“Workplace pensions play an important role in Canada’s retirement security system, but the country’s biggest companies are not making up shortfalls as fast as they could be. That increases risk for plan members and retirees, and could mean extra costs to the public.”
A Report from the Canadian Centre for Policy Alternatives
Posted November 21st, 2017 on Niagara At Large
Ottawa, Ontario —Last year, Canada’s largest publicly-traded companies paid out four times more to shareholders than it would have cost to fully fund their defined benefit (DB) pension plans, according to new research released by the Canadian Centre for Policy Alternatives (CCPA).
Thirty-nine companies on the S&P/TSX 60 maintain DB pension plans, amounting to one-third of all private sector pension plan assets in Canada. However, only nine plans were fully funded in 2016.
Together, the 39 companies oversaw a $10.8 billion deficit in their pension plans in 2016, while increasing shareholder payouts from $31.9 billion in 2011 to $46.9 billion last year.
Sears Canada serves as a cautionary example: with all stores winding down operations as a result of insolvency, the company’s DB pension plan has a $267 million funding shortfall. Yet since 2010, Sears paid back $1.5 billion to shareholders in dividends and share buybacks – five-and-a-half times more than it would have cost to erase the deficit in its pension plan.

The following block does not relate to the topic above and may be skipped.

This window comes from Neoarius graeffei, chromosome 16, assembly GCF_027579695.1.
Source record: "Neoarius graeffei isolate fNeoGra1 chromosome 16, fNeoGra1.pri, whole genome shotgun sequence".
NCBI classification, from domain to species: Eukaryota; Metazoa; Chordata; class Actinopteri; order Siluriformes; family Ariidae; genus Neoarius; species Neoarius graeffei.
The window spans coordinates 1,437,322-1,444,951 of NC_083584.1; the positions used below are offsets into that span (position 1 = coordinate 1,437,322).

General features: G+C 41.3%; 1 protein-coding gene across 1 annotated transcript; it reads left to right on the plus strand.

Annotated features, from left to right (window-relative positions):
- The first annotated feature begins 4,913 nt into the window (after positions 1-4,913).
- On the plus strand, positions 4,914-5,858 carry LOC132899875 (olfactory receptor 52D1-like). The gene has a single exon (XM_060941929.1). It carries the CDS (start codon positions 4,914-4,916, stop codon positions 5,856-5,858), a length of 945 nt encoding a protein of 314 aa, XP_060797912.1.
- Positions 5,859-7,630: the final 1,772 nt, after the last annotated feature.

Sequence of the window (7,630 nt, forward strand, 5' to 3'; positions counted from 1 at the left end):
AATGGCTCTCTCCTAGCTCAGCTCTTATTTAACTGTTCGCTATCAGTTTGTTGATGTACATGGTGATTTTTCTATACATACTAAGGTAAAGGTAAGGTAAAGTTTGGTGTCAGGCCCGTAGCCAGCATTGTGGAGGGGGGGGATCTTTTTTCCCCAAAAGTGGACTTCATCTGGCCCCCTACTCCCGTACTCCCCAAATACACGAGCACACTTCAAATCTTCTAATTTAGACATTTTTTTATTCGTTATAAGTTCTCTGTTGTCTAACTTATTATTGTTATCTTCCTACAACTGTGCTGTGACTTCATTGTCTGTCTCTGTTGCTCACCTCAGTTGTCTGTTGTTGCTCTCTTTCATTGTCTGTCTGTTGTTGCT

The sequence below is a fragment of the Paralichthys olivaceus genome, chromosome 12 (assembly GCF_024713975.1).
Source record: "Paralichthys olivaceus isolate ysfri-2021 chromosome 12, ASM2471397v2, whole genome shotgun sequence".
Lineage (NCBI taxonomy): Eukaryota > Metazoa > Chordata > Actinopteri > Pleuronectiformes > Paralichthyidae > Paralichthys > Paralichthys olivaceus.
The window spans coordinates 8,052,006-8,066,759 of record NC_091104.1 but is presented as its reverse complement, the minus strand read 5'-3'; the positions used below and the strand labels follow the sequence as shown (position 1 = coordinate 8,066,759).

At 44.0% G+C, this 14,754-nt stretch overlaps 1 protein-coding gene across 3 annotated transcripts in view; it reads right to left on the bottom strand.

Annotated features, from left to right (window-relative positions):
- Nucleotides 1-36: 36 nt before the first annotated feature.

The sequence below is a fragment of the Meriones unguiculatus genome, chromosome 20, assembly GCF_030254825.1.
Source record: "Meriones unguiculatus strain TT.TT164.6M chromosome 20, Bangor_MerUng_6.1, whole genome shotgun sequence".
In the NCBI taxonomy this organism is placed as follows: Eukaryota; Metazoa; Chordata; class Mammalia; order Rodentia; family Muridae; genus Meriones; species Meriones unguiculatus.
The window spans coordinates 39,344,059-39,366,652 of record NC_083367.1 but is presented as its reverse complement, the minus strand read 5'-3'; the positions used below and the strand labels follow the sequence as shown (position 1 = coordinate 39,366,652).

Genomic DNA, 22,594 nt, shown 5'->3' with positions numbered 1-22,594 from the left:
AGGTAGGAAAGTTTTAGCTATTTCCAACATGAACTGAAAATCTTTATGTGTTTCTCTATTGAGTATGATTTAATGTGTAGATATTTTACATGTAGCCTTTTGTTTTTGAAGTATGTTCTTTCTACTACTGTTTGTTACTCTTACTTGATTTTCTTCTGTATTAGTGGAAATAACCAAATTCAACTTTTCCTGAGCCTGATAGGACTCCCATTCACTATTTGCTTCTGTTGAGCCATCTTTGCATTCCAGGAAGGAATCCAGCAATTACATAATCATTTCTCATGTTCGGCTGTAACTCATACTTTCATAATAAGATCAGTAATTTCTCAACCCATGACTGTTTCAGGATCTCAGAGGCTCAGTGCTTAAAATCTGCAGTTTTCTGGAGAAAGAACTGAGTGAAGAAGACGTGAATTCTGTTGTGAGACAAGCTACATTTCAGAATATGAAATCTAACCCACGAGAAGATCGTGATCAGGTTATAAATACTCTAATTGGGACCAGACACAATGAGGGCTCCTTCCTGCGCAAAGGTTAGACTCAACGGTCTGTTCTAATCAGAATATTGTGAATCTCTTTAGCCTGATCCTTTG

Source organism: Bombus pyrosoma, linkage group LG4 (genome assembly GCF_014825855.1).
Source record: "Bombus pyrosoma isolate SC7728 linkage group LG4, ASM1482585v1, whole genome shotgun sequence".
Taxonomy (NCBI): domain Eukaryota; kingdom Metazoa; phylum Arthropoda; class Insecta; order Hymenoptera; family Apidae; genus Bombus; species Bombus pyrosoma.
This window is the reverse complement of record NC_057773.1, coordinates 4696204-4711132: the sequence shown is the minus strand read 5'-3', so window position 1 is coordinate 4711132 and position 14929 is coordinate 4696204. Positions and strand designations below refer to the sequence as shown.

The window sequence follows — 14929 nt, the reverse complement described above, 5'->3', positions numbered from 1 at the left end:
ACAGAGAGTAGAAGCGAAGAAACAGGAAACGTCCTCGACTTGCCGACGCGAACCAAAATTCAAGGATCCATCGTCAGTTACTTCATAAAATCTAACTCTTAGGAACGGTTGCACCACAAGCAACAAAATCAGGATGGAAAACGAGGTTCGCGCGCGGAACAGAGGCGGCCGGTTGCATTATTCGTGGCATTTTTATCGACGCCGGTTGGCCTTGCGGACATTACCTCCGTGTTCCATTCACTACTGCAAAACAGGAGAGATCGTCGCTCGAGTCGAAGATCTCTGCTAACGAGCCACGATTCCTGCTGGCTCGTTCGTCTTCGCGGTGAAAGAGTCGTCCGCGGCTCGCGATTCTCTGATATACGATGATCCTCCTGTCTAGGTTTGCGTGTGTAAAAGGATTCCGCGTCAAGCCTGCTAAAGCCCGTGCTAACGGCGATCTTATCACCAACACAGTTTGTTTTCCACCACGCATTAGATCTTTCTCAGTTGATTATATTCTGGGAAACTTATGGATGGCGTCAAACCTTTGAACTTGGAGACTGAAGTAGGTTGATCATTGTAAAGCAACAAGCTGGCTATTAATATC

“For almost all companies, DB plan shortfalls could be rapidly eliminated with little impact on shareholder payments,” said CCPA Senior Economist David Macdonald, who co-authored the report alongside Cole Eisen and Canadian Labour Congress Social and Economic Policy Director Chris Roberts.
“This isn’t a question of capacity, it’s a question of priority,” Macdonald said.
The report’s recommendations include:
● Limiting shareholder payouts when pension plans are underfunded;
● For Ontario’s Pension Benefits Guarantee Fund, increase premiums for companies not making up shortfalls;
● Make disclosure mandatory. Sponsors of severely underfunded pension plans should have to notify and obtain permission from regulators before making shareholder repayments.
“Workplace pensions play an important role in Canada’s retirement security system, but the country’s biggest companies are not making up shortfalls as fast as they could be. That increases risk for plan members and retirees, and could mean extra costs to the public,” added Roberts.
Download The Lion’s Share: Pension deficits and shareholder payments among Canada’s largest companies at www.policyalternatives.ca.
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